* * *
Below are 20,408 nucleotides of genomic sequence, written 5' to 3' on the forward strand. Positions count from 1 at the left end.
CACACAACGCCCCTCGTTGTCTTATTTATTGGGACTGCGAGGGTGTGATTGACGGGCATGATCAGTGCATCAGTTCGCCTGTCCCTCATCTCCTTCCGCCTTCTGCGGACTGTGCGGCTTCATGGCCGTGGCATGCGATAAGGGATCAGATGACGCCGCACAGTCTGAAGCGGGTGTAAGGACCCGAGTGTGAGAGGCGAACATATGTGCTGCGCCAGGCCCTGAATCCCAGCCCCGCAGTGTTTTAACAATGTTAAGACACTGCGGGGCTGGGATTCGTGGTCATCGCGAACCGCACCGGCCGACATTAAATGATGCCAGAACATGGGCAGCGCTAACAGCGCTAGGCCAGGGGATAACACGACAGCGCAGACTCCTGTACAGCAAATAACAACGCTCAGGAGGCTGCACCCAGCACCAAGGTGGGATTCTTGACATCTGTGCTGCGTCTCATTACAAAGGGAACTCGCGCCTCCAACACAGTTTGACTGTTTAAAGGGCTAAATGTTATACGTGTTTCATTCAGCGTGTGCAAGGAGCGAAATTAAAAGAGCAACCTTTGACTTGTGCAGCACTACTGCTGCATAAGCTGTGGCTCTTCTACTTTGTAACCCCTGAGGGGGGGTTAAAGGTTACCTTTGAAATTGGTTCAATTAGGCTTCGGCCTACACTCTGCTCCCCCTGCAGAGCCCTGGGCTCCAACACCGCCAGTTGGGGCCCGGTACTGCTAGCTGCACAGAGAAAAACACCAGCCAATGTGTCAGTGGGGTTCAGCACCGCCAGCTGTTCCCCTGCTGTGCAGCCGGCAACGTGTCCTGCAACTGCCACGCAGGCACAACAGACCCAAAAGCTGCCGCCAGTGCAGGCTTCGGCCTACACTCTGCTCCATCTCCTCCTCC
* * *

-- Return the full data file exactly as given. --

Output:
Below are 20,408 nucleotides of genomic sequence, written 5' to 3' on the forward strand. Positions count from 1 at the left end.
CACACAACGCCCCTCGTTGTCTTATTTATTGGGACTGCGAGGGTGTGATTGACGGGCATGATCAGTGCATCAGTTCGCCTGTCCCTCATCTCCTTCCGCCTTCTGCGGACTGTGCGGCTTCATGGCCGTGGCATGCGATAAGGGATCAGATGACGCCGCACAGTCTGAAGCGGGTGTAAGGACCCGAGTGTGAGAGGCGAACATATGTGCTGCGCCAGGCCCTGAATCCCAGCCCCGCAGTGTTTTAACAATGTTAAGACACTGCGGGGCTGGGATTCGTGGTCATCGCGAACCGCACCGGCCGACATTAAATGATGCCAGAACATGGGCAGCGCTAACAGCGCTAGGCCAGGGGATAACACGACAGCGCAGACTCCTGTACAGCAAATAACAACGCTCAGGAGGCTGCACCCAGCACCAAGGTGGGATTCTTGACATCTGTGCTGCGTCTCATTACAAAGGGAACTCGCGCCTCCAACACAGTTTGACTGTTTAAAGGGCTAAATGTTATACGTGTTTCATTCAGCGTGTGCAAGGAGCGAAATTAAAAGAGCAACCTTTGACTTGTGCAGCACTACTGCTGCATAAGCTGTGGCTCTTCTACTTTGTAACCCCTGAGGGGGGGTTAAAGGTTACCTTTGAAATTGGTTCAATTAGGCTTCGGCCTACACTCTGCTCCCCCTGCAGAGCCCTGGGCTCCAACACCGCCAGTTGGGGCCCGGTACTGCTAGCTGCACAGAGAAAAACACCAGCCAATGTGTCAGTGGGGTTCAGCACCGCCAGCTGTTCCCCTGCTGTGCAGCCGGCAACGTGTCCTGCAACTGCCACGCAGGCACAACAGACCCAAAAGCTGCCGCCAGTGCAGGCTTCGGCCTACACTCTGCTCCATCTCCTCCTCC